Elizabeth C. Hirschman discusses in her article “Consumers and Their Animal Companions” the complex emotional relationships between pet and owner. During this discussion she touches on some key aspects of the process that people go through when learning the cultural and social norms of pet ownership. For example person who was interviewed expressed a different social norms concerning whether the pet was allowed indoors or kept outdoors. For example some dogs and cats were outdoors only animals while in other cases they were indoors only animals. In still other cases they were allowed to go outside when needed and allowed indoors as well. She also explores the social and cultural norms concerning where animals are allowed inside of the home. For example some were restricted to the kitchen and the den. Others were allowed to sleep in the owner’s bed while some owners expressed disgust at idea of allowing an animal into their bed. According to Hirschman most people interviewed did hold a cultural norm concerning animals not being allowed onto surfaces where food was prepared for consumption.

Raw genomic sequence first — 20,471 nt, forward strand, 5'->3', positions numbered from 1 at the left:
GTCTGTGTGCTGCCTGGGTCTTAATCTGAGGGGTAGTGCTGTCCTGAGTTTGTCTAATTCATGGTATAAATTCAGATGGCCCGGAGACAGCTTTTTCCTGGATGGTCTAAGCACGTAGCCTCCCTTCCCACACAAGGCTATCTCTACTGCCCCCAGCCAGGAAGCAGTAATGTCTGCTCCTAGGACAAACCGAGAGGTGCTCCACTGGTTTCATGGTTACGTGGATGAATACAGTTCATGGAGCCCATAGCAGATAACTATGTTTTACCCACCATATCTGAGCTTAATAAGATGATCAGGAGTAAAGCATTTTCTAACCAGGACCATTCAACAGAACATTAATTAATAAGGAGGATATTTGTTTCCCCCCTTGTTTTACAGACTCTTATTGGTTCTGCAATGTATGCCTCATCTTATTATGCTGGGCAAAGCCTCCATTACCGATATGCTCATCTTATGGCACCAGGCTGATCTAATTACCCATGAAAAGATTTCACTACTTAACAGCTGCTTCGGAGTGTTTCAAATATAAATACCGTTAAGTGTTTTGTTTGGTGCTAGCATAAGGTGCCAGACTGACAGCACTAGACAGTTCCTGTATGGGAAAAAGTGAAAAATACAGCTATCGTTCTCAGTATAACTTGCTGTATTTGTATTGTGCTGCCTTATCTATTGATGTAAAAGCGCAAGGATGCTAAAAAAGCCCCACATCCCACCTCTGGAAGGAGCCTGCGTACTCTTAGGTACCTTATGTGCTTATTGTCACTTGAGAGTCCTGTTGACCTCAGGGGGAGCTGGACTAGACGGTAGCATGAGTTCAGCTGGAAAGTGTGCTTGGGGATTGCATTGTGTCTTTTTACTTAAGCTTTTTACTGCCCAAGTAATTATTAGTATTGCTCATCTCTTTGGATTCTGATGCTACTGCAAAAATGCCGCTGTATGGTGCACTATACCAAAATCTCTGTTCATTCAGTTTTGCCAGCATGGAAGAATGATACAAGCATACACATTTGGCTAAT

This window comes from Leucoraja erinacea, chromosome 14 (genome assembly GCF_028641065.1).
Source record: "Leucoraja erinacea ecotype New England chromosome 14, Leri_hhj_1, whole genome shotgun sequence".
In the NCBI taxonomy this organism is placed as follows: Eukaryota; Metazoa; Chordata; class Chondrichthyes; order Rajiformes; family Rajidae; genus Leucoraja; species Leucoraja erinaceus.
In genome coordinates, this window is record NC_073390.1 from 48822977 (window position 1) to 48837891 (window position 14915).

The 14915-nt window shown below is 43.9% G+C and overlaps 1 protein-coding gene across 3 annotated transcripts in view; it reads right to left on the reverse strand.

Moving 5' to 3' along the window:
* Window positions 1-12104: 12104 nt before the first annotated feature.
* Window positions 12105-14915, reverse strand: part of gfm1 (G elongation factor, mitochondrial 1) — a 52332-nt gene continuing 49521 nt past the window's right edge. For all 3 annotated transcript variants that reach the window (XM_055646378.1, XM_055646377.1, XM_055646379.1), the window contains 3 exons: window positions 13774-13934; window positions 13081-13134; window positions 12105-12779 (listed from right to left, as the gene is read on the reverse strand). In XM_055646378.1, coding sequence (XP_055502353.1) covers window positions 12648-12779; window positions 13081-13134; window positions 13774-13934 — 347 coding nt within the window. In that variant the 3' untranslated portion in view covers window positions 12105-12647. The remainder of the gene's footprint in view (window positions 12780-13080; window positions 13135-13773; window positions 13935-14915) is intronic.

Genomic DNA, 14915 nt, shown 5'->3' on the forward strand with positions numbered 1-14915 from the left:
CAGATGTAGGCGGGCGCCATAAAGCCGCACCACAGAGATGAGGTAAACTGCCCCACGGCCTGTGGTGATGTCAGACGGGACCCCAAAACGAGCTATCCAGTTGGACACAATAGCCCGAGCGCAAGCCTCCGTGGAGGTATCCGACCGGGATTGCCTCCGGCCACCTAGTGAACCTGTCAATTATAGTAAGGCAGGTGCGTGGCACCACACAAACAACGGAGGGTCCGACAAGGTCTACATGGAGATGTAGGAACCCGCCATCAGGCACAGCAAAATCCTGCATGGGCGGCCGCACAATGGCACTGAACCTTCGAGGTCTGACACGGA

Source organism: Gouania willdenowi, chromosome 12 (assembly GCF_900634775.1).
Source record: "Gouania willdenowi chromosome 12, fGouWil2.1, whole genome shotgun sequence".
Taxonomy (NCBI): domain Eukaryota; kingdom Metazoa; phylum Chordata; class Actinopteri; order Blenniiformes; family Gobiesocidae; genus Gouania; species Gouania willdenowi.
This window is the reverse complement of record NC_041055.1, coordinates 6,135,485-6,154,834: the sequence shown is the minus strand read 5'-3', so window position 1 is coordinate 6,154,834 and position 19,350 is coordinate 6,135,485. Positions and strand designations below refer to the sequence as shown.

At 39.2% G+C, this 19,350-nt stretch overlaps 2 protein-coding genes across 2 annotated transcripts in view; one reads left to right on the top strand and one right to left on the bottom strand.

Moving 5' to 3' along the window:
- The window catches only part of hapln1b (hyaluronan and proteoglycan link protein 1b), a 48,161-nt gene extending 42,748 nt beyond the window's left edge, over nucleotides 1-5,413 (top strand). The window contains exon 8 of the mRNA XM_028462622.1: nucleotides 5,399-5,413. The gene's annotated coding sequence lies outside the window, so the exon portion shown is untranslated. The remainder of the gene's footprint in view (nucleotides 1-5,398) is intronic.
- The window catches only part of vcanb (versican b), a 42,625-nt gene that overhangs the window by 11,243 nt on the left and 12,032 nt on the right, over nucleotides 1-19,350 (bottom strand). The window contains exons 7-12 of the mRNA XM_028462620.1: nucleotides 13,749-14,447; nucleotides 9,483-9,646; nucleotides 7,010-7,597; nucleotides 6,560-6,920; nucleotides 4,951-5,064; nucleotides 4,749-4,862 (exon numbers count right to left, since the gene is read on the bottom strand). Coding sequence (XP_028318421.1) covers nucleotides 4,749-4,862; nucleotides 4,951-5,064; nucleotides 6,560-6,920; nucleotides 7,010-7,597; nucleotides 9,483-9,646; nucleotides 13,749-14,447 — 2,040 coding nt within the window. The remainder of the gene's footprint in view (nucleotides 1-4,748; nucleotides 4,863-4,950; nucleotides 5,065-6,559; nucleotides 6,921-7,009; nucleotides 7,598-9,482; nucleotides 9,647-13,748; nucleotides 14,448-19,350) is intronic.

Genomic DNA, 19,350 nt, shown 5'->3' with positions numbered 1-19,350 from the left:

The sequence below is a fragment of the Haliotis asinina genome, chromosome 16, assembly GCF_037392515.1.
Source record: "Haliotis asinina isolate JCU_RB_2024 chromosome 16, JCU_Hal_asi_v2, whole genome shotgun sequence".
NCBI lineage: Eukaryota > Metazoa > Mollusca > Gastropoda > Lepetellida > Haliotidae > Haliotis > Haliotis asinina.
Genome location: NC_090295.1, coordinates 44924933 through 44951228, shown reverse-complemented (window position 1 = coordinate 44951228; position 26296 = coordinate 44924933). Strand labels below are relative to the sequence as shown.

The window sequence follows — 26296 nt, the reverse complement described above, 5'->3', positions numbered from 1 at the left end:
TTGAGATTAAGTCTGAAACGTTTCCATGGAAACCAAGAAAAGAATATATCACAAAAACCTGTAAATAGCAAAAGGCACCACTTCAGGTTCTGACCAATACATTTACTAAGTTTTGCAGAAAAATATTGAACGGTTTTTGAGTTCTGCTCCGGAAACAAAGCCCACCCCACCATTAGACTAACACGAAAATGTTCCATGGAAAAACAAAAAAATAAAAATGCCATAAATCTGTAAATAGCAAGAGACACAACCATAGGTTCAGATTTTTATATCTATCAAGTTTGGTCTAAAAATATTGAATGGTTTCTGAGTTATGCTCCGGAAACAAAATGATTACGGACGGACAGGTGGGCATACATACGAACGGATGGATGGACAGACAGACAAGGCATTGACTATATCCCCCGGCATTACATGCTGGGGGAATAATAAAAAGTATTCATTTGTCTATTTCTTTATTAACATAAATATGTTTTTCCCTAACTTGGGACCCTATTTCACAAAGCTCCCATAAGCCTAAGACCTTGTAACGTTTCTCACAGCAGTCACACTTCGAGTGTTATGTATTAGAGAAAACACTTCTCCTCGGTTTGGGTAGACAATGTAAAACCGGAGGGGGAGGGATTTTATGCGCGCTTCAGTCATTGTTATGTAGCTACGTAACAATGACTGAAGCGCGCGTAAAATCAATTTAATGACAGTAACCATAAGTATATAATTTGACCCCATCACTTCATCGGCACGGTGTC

Professor Hirschman also discusses two aspects of pets being used for enculturation. First is the idea that of a family obtaining a pet to teach their child or children what it means to care for something other than themselves. She explains that could be considered early preparation for raising their own children. Hirschman also touches on how some families tend to always focus on the same breed or in some cases the same color of animal. This legacy is then sometimes passed down through the generations.
Hirschman, Elizabeth C. “Consumers and Their Animal Companions.” Journal of Consumer Research. 20.4 (March 1994) 616-632.